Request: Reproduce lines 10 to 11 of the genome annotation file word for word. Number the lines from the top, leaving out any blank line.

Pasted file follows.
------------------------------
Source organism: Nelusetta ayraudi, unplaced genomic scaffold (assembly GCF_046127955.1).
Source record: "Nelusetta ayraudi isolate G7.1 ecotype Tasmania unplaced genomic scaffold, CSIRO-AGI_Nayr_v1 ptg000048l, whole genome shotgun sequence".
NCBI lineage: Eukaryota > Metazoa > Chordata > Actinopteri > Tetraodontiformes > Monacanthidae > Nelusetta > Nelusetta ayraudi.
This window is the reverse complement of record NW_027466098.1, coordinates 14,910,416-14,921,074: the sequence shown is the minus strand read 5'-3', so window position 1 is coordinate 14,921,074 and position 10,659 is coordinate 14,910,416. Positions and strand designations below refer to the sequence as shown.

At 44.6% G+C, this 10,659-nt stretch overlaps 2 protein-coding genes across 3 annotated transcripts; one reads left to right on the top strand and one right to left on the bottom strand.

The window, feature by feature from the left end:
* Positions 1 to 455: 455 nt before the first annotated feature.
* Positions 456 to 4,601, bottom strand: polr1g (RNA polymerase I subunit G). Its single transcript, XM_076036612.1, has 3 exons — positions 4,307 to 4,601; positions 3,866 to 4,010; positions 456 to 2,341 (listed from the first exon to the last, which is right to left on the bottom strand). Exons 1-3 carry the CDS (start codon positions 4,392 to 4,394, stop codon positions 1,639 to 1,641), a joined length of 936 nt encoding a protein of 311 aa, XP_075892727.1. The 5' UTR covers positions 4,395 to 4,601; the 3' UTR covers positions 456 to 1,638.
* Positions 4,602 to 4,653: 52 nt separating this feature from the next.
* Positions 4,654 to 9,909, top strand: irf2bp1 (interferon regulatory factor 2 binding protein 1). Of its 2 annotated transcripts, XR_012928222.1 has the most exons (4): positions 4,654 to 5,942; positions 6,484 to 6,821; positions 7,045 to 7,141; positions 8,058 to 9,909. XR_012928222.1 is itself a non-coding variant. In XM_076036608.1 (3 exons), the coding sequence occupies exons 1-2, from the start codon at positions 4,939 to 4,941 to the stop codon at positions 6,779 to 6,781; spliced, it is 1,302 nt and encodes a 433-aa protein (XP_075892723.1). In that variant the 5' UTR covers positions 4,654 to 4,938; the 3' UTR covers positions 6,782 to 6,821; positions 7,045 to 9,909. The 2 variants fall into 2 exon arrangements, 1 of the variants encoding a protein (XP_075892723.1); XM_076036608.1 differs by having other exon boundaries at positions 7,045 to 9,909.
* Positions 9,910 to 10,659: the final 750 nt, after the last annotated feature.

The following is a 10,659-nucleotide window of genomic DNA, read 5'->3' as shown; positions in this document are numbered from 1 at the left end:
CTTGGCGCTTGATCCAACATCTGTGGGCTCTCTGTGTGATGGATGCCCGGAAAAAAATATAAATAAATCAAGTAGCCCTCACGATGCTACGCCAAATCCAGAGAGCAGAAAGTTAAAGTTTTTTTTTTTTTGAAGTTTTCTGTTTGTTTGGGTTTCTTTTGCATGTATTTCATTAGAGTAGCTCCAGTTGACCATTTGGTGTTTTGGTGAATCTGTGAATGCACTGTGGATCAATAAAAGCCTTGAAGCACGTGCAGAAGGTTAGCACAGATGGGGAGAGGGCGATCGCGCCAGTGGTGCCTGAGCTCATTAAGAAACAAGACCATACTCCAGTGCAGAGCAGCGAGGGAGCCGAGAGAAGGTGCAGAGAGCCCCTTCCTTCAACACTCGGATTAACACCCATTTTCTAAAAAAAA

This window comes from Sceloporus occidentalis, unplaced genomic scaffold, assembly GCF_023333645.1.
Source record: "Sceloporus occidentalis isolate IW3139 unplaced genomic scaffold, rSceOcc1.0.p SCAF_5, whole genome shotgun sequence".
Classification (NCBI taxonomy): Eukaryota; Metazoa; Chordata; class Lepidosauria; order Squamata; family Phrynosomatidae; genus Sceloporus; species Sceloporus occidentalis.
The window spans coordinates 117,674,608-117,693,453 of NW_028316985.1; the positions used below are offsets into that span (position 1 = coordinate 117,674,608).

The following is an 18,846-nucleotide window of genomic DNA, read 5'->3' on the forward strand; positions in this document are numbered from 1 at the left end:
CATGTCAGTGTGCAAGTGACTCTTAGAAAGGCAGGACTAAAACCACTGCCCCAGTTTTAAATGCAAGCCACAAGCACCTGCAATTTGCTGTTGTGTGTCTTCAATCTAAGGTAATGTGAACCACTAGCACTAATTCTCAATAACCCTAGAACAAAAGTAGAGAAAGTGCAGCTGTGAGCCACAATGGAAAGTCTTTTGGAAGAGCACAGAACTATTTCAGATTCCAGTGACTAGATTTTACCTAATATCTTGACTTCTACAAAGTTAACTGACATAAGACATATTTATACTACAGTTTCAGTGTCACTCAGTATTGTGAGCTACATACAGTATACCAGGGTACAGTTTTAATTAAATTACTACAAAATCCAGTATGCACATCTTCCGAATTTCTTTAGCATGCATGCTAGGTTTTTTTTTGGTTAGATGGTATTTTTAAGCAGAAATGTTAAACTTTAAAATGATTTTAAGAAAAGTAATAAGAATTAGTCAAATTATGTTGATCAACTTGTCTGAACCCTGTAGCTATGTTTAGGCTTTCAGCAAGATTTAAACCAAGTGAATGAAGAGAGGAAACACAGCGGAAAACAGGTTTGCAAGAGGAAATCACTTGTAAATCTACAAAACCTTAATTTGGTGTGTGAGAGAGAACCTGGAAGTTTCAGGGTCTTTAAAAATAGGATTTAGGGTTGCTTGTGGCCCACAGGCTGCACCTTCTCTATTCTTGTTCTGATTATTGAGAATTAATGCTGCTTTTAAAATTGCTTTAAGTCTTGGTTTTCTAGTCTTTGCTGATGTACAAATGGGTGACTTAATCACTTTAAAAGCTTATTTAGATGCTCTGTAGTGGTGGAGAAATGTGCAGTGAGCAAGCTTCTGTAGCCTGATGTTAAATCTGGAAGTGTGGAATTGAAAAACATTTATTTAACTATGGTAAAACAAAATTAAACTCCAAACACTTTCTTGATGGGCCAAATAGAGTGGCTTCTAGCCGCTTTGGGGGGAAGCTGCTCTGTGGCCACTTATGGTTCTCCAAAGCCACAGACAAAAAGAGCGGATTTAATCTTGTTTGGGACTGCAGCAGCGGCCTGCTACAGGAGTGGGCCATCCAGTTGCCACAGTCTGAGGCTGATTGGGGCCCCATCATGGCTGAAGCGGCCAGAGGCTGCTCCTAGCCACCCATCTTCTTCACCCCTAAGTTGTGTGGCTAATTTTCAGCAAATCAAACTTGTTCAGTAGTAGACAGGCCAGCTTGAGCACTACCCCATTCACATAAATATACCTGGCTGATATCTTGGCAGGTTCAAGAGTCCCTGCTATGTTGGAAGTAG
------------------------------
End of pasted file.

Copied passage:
* Positions 4,654 to 9,909, top strand: irf2bp1 (interferon regulatory factor 2 binding protein 1). Of its 2 annotated transcripts, XR_012928222.1 has the most exons (4): positions 4,654 to 5,942; positions 6,484 to 6,821; positions 7,045 to 7,141; positions 8,058 to 9,909. XR_012928222.1 is itself a non-coding variant. In XM_076036608.1 (3 exons), the coding sequence occupies exons 1-2, from the start codon at positions 4,939 to 4,941 to the stop codon at positions 6,779 to 6,781; spliced, it is 1,302 nt and encodes a 433-aa protein (XP_075892723.1). In that variant the 5' UTR covers positions 4,654 to 4,938; the 3' UTR covers positions 6,782 to 6,821; positions 7,045 to 9,909. The 2 variants fall into 2 exon arrangements, 1 of the variants encoding a protein (XP_075892723.1); XM_076036608.1 differs by having other exon boundaries at positions 7,045 to 9,909.
* Positions 9,910 to 10,659: the final 750 nt, after the last annotated feature.